My very first full-time teaching gig was at Paul Quinn College, with my tenure running from 2002-2004, before I returned to the DCCCD as a full-timer (as opposed to being the adjunct that I was previously). “Problems” and “fourth-tier school” don’t even begin to describe what PQC was and, as it turns out, still is.
Except for running into a former PQC colleague (and a very good friend, I might add) at my current campus last semester and then him emailing me from his summer gig at Denali National Park, I haven’t thought of PQC since I jumped ship back in 2004. But PQC was in the local news this past evening (about the mandatory “business casual” student dress code). Curious, I checked my former campus, and said to myself, “Oh, I had seen this coming.”
Any college that has *no* major in the traditional Liberal Arts (like English, History, or Politics) cannot call itself a liberal arts college. And SACS putting the school on probation? I wish I could say I’m surprised. But let’s just say there was a reason why I jumped ship back in the summer of 2004.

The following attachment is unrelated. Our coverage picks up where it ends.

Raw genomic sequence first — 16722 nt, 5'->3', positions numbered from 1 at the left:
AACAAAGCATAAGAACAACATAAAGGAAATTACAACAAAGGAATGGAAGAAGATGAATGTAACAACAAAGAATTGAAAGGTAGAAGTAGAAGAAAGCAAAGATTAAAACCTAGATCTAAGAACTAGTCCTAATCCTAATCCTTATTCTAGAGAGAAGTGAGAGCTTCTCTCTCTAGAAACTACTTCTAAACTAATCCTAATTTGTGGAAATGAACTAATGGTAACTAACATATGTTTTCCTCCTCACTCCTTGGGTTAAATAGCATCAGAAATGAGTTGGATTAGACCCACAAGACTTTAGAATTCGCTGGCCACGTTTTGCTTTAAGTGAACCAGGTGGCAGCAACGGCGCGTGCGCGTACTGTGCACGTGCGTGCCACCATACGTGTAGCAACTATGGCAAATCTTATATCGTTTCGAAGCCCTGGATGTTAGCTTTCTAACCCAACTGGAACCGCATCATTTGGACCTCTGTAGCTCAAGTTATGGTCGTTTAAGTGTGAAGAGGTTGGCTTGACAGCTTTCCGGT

I understand the importance of Historically Black Colleges/Universities (HBCUs) in the landscape of American higher education. HBCUs like Morehouse College and Howard University are known for their historical importance and academic excellence. But many HBCUs struggle; and just as Bishop College died on that same site, PQC is on life-support and, really, is on its death-throes. Perhaps it would be better for the administration to just let PQC die gracefully, with the students secure in transfers to other schools (like the nearby UNT-Dallas, whose impending grand opening made the administration at PQC quake in their boots when I was a faculty member there).
It’s still sad when a school dies. But in this case, it would be for the best.